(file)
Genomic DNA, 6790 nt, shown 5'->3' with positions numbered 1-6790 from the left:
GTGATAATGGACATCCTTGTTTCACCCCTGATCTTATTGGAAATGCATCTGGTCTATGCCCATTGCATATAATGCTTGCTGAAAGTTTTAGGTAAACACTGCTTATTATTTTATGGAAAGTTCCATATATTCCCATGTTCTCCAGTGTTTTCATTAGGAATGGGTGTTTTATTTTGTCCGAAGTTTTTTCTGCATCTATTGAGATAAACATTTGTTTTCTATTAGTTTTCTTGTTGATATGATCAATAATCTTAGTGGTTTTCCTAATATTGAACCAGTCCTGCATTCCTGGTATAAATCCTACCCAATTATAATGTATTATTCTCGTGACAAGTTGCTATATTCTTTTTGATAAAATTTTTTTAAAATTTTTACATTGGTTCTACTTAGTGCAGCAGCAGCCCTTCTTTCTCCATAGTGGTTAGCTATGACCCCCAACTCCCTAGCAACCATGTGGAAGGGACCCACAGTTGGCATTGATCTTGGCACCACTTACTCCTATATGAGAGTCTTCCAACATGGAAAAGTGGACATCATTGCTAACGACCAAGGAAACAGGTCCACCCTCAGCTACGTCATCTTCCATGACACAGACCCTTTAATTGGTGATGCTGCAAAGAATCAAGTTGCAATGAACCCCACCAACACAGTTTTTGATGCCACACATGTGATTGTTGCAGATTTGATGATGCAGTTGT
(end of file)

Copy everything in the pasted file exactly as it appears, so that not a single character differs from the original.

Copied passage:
Genomic DNA, 6790 nt, shown 5'->3' with positions numbered 1-6790 from the left:
GTGATAATGGACATCCTTGTTTCACCCCTGATCTTATTGGAAATGCATCTGGTCTATGCCCATTGCATATAATGCTTGCTGAAAGTTTTAGGTAAACACTGCTTATTATTTTATGGAAAGTTCCATATATTCCCATGTTCTCCAGTGTTTTCATTAGGAATGGGTGTTTTATTTTGTCCGAAGTTTTTTCTGCATCTATTGAGATAAACATTTGTTTTCTATTAGTTTTCTTGTTGATATGATCAATAATCTTAGTGGTTTTCCTAATATTGAACCAGTCCTGCATTCCTGGTATAAATCCTACCCAATTATAATGTATTATTCTCGTGACAAGTTGCTATATTCTTTTTGATAAAATTTTTTTAAAATTTTTACATTGGTTCTACTTAGTGCAGCAGCAGCCCTTCTTTCTCCATAGTGGTTAGCTATGACCCCCAACTCCCTAGCAACCATGTGGAAGGGACCCACAGTTGGCATTGATCTTGGCACCACTTACTCCTATATGAGAGTCTTCCAACATGGAAAAGTGGACATCATTGCTAACGACCAAGGAAACAGGTCCACCCTCAGCTACGTCATCTTCCATGACACAGACCCTTTAATTGGTGATGCTGCAAAGAATCAAGTTGCAATGAACCCCACCAACACAGTTTTTGATGCCACACATGTGATTGTTGCAGATTTGATGATGCAGTTGT